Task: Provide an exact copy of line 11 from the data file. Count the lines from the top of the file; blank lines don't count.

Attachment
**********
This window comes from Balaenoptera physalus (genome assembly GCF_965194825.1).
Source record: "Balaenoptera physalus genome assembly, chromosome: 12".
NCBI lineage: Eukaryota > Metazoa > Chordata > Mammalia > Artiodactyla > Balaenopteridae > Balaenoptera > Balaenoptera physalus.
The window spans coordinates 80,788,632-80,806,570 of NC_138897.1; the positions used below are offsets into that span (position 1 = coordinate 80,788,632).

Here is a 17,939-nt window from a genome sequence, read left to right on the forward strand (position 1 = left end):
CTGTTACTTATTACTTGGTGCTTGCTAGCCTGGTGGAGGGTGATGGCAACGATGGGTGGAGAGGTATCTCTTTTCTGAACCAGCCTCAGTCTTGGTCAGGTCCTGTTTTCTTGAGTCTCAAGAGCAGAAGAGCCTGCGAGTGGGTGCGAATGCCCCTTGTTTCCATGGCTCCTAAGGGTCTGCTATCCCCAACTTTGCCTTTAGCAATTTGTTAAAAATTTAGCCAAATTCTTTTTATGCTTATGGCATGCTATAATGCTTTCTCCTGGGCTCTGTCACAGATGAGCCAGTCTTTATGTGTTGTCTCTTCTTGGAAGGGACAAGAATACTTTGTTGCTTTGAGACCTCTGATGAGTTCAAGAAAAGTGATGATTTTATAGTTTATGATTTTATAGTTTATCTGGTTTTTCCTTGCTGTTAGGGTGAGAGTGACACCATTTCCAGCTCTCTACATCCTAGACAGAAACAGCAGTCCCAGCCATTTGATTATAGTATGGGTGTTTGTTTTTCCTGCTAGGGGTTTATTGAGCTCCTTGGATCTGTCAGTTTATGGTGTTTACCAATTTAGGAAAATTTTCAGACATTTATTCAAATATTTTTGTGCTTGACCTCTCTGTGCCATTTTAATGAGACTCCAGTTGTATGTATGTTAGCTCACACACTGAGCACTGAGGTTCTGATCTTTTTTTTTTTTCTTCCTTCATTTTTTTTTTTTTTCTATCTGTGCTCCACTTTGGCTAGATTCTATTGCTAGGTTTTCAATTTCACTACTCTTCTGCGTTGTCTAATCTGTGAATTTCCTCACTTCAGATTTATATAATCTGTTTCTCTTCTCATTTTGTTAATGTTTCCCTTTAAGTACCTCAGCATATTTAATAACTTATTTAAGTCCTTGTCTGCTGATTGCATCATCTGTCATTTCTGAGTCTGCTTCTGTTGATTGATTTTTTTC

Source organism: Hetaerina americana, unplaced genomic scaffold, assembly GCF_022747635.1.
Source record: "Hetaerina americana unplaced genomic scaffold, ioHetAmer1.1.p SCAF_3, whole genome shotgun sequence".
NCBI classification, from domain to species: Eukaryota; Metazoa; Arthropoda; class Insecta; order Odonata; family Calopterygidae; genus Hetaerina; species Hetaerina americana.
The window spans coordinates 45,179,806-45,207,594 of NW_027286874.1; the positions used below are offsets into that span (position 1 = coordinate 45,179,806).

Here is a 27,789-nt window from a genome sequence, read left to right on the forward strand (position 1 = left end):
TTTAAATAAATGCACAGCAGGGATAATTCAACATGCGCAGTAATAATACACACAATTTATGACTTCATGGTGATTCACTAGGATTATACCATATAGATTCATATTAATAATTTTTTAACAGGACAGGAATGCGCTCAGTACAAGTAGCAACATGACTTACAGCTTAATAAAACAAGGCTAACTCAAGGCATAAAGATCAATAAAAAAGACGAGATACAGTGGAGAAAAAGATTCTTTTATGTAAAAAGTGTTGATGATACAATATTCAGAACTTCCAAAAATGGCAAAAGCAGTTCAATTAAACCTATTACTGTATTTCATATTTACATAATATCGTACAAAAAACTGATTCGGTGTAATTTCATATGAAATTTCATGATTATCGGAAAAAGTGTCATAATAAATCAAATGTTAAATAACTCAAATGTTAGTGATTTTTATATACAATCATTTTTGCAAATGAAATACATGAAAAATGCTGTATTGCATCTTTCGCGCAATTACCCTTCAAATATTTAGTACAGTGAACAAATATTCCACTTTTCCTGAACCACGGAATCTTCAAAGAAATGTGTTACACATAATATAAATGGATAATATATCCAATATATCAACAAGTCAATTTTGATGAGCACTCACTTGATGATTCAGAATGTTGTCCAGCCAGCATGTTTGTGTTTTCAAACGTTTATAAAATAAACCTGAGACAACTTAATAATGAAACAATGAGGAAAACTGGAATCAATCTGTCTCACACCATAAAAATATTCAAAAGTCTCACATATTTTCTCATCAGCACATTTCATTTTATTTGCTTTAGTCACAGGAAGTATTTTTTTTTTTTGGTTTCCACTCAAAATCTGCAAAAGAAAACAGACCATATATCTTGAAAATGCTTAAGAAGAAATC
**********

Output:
Here is a 27,789-nt window from a genome sequence, read left to right on the forward strand (position 1 = left end):